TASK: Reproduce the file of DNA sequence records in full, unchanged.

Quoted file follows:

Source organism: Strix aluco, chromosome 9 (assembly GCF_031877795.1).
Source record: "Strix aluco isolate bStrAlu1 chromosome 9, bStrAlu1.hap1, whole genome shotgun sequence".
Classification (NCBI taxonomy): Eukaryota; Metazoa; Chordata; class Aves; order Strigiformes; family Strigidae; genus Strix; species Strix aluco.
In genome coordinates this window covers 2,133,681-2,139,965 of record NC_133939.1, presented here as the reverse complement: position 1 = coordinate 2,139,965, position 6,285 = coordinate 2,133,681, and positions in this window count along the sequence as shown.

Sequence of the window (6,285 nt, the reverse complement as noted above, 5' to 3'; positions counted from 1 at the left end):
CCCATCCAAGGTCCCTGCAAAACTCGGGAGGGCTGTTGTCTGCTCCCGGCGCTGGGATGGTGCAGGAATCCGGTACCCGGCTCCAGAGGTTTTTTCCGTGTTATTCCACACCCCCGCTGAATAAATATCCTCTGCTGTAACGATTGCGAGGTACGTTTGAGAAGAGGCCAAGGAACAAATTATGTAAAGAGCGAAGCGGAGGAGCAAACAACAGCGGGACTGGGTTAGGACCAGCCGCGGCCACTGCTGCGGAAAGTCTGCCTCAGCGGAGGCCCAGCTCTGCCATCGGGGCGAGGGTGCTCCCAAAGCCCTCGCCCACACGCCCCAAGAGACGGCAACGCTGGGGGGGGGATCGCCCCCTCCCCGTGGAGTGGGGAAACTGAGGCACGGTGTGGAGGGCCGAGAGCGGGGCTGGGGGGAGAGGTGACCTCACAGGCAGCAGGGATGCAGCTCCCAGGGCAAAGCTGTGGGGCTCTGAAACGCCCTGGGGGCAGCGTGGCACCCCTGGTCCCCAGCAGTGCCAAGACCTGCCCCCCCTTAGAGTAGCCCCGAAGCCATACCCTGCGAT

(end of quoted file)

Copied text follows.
Source organism: Strix aluco, chromosome 9 (assembly GCF_031877795.1).
Source record: "Strix aluco isolate bStrAlu1 chromosome 9, bStrAlu1.hap1, whole genome shotgun sequence".
Classification (NCBI taxonomy): Eukaryota; Metazoa; Chordata; class Aves; order Strigiformes; family Strigidae; genus Strix; species Strix aluco.
In genome coordinates this window covers 2,133,681-2,139,965 of record NC_133939.1, presented here as the reverse complement: position 1 = coordinate 2,139,965, position 6,285 = coordinate 2,133,681, and positions in this window count along the sequence as shown.

Sequence of the window (6,285 nt, the reverse complement as noted above, 5' to 3'; positions counted from 1 at the left end):
CCCATCCAAGGTCCCTGCAAAACTCGGGAGGGCTGTTGTCTGCTCCCGGCGCTGGGATGGTGCAGGAATCCGGTACCCGGCTCCAGAGGTTTTTTCCGTGTTATTCCACACCCCCGCTGAATAAATATCCTCTGCTGTAACGATTGCGAGGTACGTTTGAGAAGAGGCCAAGGAACAAATTATGTAAAGAGCGAAGCGGAGGAGCAAACAACAGCGGGACTGGGTTAGGACCAGCCGCGGCCACTGCTGCGGAAAGTCTGCCTCAGCGGAGGCCCAGCTCTGCCATCGGGGCGAGGGTGCTCCCAAAGCCCTCGCCCACACGCCCCAAGAGACGGCAACGCTGGGGGGGGGATCGCCCCCTCCCCGTGGAGTGGGGAAACTGAGGCACGGTGTGGAGGGCCGAGAGCGGGGCTGGGGGGAGAGGTGACCTCACAGGCAGCAGGGATGCAGCTCCCAGGGCAAAGCTGTGGGGCTCTGAAACGCCCTGGGGGCAGCGTGGCACCCCTGGTCCCCAGCAGTGCCAAGACCTGCCCCCCCTTAGAGTAGCCCCGAAGCCATACCCTGCGAT